The momentum from the photoshoot carried into the fundraiser itself, with creators partnering up and going live together on TikTok and Instagram. Several of them go live regularly, but they were even more active while partnering with their new creator friends.
The majority of the creators identify as LGBTQ+ and regularly field questions from younger audience members about their coming out experiences. These live social media streams were an incredible opportunity for the creators to promote the event, collect an incredible amount of donations, secure new followers and inspire people with their own personal stories and words of encouragement.
Takeaways to launch your own competition-style event with TikTokers
At the time, there wasn’t a template for this type of fundraiser. Working with TikTok creators can be a bit like shepherding cats, but ultimately, we organized a successful event and learned a lot in the process. The lessons we learned can be applied by any brand that wants to work with content creators.
Lesson: Larger audience sizes don’t always equal more engagement.
I’ve worked with content creators on brand deals in the past, but never had direct comparisons across such a diverse group of creators. Our creators specialized in a wide array of content types and boasted varying audience sizes. I was shocked to see how some of the smaller creators mobilized their audiences more effectively than their larger peers.
Lesson: TikTok isn’t as friendly to brand deals as other social platforms.
We primarily worked with TikTokers for this fundraiser. Most of our creators had large followings on TikTok and had varied success migrating their audiences to other social platforms.
Even though this was a fundraiser, it was apparent that the creators’ audiences viewed their promotional posts as a brand deal. A CPM (cost per thousand impressions) that a brand would pay for an Instagram audience would be wildly overvalued for a similarly sized TikTok audience.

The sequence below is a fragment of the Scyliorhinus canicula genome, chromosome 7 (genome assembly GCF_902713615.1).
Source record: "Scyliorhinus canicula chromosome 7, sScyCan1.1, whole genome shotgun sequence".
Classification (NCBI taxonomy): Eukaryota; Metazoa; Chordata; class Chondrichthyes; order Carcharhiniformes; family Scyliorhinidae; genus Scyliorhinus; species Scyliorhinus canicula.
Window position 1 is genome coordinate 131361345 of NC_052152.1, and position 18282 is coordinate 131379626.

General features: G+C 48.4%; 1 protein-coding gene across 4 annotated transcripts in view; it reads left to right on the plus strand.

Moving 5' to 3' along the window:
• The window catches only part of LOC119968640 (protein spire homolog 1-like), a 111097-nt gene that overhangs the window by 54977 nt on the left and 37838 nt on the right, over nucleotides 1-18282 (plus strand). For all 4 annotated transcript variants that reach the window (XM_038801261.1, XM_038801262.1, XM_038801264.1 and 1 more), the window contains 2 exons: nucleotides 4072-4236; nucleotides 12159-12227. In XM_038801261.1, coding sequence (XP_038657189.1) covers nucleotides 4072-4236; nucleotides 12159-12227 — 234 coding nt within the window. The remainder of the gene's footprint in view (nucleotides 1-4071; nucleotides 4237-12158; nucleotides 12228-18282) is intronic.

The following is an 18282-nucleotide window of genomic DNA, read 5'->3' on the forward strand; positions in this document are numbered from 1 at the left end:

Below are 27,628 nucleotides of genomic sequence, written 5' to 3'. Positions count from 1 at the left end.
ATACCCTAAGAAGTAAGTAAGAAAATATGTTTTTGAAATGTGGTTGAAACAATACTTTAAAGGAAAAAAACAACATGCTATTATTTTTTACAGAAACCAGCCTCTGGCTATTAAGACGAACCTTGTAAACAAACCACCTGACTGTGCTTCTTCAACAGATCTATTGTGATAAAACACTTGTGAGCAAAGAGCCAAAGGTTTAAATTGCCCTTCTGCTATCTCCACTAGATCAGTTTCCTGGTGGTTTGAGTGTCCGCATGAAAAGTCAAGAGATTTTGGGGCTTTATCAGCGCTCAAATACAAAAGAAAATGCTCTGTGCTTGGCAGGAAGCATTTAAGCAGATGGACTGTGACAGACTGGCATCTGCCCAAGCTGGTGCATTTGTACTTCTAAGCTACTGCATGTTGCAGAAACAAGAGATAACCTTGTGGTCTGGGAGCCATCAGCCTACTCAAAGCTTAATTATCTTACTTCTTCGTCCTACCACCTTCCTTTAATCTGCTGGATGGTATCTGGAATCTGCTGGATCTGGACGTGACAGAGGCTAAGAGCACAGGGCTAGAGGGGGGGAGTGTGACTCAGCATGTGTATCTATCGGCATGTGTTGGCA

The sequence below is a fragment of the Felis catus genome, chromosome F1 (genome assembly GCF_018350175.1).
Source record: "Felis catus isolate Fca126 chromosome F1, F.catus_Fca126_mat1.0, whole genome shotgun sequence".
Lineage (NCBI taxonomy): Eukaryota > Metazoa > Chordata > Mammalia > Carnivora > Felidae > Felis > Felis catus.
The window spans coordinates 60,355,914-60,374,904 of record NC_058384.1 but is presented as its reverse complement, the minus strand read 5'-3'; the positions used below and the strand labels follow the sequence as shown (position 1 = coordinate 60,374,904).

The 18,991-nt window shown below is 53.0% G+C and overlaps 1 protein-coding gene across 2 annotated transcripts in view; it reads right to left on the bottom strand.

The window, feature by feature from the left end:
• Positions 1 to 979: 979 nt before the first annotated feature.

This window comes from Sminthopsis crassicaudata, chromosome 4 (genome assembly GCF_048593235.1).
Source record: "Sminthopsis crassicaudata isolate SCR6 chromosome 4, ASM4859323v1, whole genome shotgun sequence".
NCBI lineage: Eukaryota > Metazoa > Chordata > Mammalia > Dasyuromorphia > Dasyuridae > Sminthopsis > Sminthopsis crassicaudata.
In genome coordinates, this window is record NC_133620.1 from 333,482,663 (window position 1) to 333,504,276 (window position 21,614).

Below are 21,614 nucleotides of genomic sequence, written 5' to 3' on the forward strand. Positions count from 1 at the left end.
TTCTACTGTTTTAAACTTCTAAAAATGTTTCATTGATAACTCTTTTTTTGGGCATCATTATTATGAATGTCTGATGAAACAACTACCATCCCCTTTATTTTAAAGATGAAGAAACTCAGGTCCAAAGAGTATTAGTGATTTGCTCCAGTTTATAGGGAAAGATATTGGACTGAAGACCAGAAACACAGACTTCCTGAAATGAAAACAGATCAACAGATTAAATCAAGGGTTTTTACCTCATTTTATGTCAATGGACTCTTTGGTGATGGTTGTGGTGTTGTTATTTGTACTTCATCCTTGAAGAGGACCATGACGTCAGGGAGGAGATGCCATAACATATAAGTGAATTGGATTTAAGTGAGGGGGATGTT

Creators that were able to motivate a larger percentage of their audience to follow them across multiple platforms were by far the most valuable.
Lesson: Less is more when it comes to brand relationships.
Creators that effectively motivated their audiences rarely do brand deals. Creators who post a new product every day devalue their value to new potential brands. On the flip side, the creators who had longer term relationships with a smaller number of brands are much more valuable to potential partners.
Lesson: Not all creators are influencers.
Some creators aren’t as valuable for brand partnerships as others. Creators who cultivate followers based on their personalities, rather than generic dances or news stories, were the most effective in motivating their audiences. The most successful creators also had strong connections with their audiences, enabling them to raise the most amount of money.
Zo Asmail is the founder and managing director of Minionz, a technology and creator consulting company. He works with content creators to help them build direct-to-consumer brands and loyalty platforms. Asmail also works with larger brands to launch fundraising campaigns that resonate with diverse audiences. By organizing The Tokelor, a TikTok fundraising event that raised $165,000 for The Trevor Project, Asmail created a process for creators to mobilize their communities.